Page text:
People who often use a bicycle will surely be familiar with bike rim tape. But what does it mean to an amateur who is setting off to use a bike for the first time? This article will briefly educate readers regarding the kinds of rim tape, their uses, their significance, etc. By the end of this article, the role and function of bike rim tape will be very clear to the readers.
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What are rim tape?
A bike rim tape is a protective cloth, nylon, or PVC tape which is wound around the bike rim to protect the inner tube from getting damaged by spokes of the bicycle or spoke holes. It is a simple yet essential tool for a bike. Most bikes come with rubber rim strips that stretch around the bicycle’s rim like a big rubber band. These rubber strips can tear or dry out and break because of regular use, therefore leaving the wheels unprotected from below.
Types of rim tape
The bike rim tapes are in two standard widths (most common, but there are other widths as well).
Narrow ones are 15 mm, and wide ones are 19 mm. They are also commonly found in two length variants, ones that are pre-cut and glued to a certain rim size with a pre-drilled valve hole. Another is self-adhesive rolls, similar to duct tapes. They can be cut to the desired length and applied to the rim. Rim tapes can be made of rubber, which is very easy to stretch and can even fit bigger rims than they are made for (in case of emergencies).
Then there are rim tapes made up of strong fabric, hard rubber, or durable plastic. They usually have ‘high pressure’ printed on them. All of the rim tapes, irrespective of the material, serve the same purpose.
How to apply tubeless Bike rim tape?
When setting your tubeless-ready rims up to go tube-free, you need first to line your rim bed with some tubeless rim tape. The tape covers your spoke holes and any gaps in the rim that could allow air to leak over time, letting your tubeless setup go flat in a short period of time.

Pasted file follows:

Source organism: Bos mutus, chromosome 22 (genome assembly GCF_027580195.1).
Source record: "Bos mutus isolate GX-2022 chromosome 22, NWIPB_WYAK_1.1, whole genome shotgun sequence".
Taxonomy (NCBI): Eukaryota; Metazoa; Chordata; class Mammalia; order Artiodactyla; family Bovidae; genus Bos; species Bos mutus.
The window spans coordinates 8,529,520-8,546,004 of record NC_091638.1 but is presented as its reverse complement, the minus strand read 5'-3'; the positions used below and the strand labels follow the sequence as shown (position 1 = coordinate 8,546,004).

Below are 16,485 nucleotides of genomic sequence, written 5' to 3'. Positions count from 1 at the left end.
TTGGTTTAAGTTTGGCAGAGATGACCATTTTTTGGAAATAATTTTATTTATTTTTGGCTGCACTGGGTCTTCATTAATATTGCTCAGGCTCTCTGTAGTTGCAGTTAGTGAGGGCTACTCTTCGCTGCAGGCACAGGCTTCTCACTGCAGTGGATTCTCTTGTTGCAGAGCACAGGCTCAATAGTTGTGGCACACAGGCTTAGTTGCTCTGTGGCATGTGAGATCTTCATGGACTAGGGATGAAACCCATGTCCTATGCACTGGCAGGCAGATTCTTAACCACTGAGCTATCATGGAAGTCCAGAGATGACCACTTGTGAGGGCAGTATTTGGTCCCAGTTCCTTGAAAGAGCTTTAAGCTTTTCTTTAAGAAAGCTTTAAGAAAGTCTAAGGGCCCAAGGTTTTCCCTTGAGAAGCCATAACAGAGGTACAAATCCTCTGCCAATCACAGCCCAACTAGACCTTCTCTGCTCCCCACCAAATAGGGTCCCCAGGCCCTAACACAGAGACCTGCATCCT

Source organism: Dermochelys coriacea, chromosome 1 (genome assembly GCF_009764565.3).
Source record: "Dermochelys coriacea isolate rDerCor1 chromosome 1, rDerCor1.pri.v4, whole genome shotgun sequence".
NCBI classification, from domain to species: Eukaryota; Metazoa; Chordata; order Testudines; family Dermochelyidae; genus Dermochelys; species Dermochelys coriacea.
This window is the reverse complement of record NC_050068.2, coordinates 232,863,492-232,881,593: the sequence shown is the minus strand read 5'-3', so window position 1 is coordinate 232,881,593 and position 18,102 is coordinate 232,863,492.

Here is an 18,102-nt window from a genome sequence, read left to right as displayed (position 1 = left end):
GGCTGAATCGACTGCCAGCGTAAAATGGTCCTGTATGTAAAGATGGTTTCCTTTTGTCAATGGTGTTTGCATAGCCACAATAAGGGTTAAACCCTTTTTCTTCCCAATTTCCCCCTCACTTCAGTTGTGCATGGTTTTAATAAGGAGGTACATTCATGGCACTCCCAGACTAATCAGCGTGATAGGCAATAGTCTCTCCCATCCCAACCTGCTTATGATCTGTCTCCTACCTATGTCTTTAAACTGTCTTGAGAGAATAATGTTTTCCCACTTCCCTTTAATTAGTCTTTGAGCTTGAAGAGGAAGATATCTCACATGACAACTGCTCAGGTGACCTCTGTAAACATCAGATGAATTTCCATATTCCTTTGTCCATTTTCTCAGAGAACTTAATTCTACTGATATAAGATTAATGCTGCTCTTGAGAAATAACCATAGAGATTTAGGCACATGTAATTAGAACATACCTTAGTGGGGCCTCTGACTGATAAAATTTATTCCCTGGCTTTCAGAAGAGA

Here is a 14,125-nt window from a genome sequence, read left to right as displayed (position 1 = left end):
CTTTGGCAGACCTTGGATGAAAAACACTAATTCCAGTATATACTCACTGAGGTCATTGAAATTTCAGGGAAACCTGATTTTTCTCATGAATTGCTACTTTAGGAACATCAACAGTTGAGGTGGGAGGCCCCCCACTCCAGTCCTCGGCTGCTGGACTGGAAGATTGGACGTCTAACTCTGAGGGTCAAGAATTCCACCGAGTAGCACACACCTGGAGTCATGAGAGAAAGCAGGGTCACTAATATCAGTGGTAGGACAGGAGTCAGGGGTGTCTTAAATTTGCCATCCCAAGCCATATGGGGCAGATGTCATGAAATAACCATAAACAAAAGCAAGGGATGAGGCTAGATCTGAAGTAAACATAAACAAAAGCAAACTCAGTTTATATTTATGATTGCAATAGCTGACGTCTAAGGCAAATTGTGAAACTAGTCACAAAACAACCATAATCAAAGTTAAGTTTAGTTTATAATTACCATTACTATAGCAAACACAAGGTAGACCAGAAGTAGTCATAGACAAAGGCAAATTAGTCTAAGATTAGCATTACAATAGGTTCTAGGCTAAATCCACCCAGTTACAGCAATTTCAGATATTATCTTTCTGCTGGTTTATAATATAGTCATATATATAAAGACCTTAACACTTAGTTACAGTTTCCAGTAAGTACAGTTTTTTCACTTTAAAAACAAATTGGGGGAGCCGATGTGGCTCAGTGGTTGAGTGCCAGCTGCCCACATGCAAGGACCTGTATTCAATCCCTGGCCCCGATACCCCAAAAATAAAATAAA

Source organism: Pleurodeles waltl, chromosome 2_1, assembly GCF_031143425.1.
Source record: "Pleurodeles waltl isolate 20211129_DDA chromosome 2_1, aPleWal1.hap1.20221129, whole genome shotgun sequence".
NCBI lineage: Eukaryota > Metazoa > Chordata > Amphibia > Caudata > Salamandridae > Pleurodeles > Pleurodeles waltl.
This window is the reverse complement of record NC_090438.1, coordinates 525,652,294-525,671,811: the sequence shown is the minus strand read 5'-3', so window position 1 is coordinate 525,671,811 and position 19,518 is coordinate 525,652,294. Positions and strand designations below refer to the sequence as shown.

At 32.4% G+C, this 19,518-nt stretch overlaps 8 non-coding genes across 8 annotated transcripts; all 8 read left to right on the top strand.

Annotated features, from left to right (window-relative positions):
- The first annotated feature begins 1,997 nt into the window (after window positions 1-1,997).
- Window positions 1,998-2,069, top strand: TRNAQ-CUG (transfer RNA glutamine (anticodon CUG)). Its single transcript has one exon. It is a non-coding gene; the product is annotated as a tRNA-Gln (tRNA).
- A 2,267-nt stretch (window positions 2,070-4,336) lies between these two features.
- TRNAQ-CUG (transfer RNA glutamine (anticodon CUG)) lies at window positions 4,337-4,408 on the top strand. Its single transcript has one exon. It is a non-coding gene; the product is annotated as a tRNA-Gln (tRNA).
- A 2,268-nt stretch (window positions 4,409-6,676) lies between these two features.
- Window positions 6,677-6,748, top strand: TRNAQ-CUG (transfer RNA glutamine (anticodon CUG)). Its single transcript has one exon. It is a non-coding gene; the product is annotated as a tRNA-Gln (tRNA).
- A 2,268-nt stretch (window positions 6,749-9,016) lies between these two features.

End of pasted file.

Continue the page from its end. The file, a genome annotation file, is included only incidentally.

In addition to tubeless rim tape, you will need some sealant and tubeless-ready valves to complete the setup. An air compressor or large canister of compressed air also aids in a big way during inflation. A hand pump can be inconvenient to use here.
How to change a cloth rim tape?
Cloth tape usually comes on a roll and has adhesive on one side. It sticks to the rim, which removes the risk of it being pushed aside later. It offers a more trustworthy level of protection for the bicycle tubes.
The first step is to measure the rim of your bicycle accurately. You must measure it from the inside of one rim wall to the other. The rim tape that you purchase will have to be of the same width as your rim. It can be a few millimetres wider but cannot be narrower. Since it is a self-adhesive cloth rim tape, it will come in a roll. On opening the tape, you will find that at the beginning of the tape, there is a small hole in it. The hole is for the valve. This needs to be positioned above the valve hole on the rim.
Then you have to press down the tape for it to stick firmly. With the help of a screwdriver, shove the tape into the valve hole. This will ensure that after winding the tape around the rim, the hole in the tape still lines with the valve hole on the rim. This line is essential to maintain. After positioning the tape over the valve hole, gradually peel the tape off and press it securely on the rim. One should be careful to ensure that the tape is pressed evenly onto the rim recess and not allowed to go above or below the rim wall. After fixing this firmly, now all that’s left to do is replace the rubber tube and the tire.
This process can be time-consuming, and you need to be particular while doing it. But this way you will successfully have replaced the bike rim tape yourself, instead of giving it to a repair shop. A pat on the back is what you deserve after this!
Bike rim tapes come in multiple widths. Make sure that you have the right width. Proper installation of rim tape is very important. Improperly installed tape may lead to more flats as well as increased difficulty installing your tire on the rim.
If you’re not sure about being on the right width or how to go about installation, your local bike shop can help you.
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Justin has previously written about cars and motorcycles for The Drive, Autotrader Oversteer, and Right Foot Down, among others. He is a connoisseur of weird old Japanese motorcycles but currently rides a common Kawasaki KLR 650. Justin considers the best place he has ever ridden to be Cape Breton, Nova Scotia. He is currently building a camper van to bring his motorcycle to even more interesting places. He is still looking for his lost TARDIS.